After more than six years in the field I’ve come to the conclusion that there is nothing more controversial in companion animal welfare than the problem of unowned cats. These guys are everywhere and from what I can tell there are two distinct, and diametrically opposed, human responses to them.
One camp goes to great lengths to provide clean water, food, and shelter for an adopted colony. If this individual has enough money and access to affordable veterinary care, he or she will have the cats spayed or neutered. If the cats are not altered these compassionate caregivers will find themselves tending an ever-growing herd of felines.
In just one year a pair of adult cats can produce up to three litters of kittens. A typical litter will yield 3 – 5 kittens and these will go on to produce even more. It doesn’t take a mathematician to realize the situation is going to get out of hand very quickly. Pretty soon neighbors will be on the phone to animal control as kitties spill over into their yards.
I love cats but I also understand the plight of unsuspecting neighbors who don’t want cats digging in their gardens or yowling in the middle of the night. For them, these cats are a nuisance, interfering with the quiet enjoyment of their property. They ask for government intervention without getting into the details of what that entails. Unfortunately, the “go to” for local government is trap and kill, and who wants to claim they are a proponent of that?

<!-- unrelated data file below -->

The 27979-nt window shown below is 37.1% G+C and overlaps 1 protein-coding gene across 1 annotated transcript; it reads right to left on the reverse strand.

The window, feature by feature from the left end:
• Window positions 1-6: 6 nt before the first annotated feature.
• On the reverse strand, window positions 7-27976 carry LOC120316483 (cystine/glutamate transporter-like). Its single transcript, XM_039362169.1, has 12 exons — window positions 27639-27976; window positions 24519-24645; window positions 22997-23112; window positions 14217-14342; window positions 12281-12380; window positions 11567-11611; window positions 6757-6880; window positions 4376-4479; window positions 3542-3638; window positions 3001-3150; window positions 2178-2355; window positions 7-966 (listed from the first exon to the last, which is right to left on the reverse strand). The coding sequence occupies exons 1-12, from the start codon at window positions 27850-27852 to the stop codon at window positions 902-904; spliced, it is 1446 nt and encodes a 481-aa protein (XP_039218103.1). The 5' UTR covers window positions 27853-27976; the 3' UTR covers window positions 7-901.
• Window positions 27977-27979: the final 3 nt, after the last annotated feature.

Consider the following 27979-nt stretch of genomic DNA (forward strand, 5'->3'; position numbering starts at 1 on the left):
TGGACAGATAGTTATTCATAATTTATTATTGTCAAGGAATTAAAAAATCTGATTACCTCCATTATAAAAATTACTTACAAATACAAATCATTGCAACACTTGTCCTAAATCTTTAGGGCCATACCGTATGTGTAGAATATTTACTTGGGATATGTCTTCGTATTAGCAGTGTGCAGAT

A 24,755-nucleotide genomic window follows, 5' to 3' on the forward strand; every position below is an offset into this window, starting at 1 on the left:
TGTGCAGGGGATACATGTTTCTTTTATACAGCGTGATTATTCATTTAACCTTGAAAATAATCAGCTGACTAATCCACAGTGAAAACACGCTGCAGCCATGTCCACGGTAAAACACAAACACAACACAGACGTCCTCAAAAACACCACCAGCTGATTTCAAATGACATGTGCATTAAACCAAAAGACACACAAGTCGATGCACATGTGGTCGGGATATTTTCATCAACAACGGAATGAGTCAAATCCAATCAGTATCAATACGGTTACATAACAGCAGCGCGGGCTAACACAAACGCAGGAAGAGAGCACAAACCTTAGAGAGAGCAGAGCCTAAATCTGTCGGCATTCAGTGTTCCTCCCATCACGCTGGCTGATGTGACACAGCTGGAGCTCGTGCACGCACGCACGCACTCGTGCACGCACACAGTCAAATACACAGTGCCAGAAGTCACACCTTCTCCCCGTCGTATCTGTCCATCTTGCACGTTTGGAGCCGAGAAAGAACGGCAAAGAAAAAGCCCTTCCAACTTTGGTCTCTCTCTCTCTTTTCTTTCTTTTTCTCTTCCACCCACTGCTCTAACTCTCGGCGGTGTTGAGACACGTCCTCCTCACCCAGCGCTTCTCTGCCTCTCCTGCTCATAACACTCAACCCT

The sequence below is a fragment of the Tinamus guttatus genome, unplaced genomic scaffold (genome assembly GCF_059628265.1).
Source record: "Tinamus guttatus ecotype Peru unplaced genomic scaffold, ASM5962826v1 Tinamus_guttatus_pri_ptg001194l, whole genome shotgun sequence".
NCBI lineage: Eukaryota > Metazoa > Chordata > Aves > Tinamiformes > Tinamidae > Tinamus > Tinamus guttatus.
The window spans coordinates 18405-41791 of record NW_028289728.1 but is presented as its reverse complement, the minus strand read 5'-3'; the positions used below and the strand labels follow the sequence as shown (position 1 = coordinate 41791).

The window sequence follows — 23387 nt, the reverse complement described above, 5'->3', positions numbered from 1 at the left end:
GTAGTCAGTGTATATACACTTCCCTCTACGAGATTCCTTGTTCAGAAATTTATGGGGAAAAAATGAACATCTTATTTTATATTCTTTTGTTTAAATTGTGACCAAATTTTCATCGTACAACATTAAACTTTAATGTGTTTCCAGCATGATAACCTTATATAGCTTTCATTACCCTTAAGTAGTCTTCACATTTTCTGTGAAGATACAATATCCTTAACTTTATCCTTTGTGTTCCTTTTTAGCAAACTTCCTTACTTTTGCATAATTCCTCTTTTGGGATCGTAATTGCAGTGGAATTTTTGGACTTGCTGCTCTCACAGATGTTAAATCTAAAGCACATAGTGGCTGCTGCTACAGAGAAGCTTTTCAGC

The Best Friends Animal Society operated a Community Cat Program in Columbus for three years. The City of Columbus was an active partner in saving the lives of over 2,000 cats each year. The program effectively eliminated the euthanasia of healthy or treatable cats. When the grant ended last September Paws Humane Society took over the program thanks to a generous grant from the Petco Foundation and donations from local citizens.
Trap and kill has been used for decades and clearly has not worked. Unowned cat populations have only grown at an exponential rate. When cats are permanently removed new cats come into the colony and the birthrates actually increase to fill the void. It is a natural biological mechanism that thwarts efforts to eliminate a colony.
Current research suggests that spay/neuter of a large enough percentage of the population will stabilize a colony so that, over a period of years, it will eventually die out. Cats are trapped, neutered and returned to their original location. This process is commonly referred to as TNR.
It is a humane solution that works when done right. The Paws Humane Society Community Cat Program is designed according to best practices developed over many years in various locations across the country. We already see it working to reduce unowned cat populations in Columbus neighborhoods.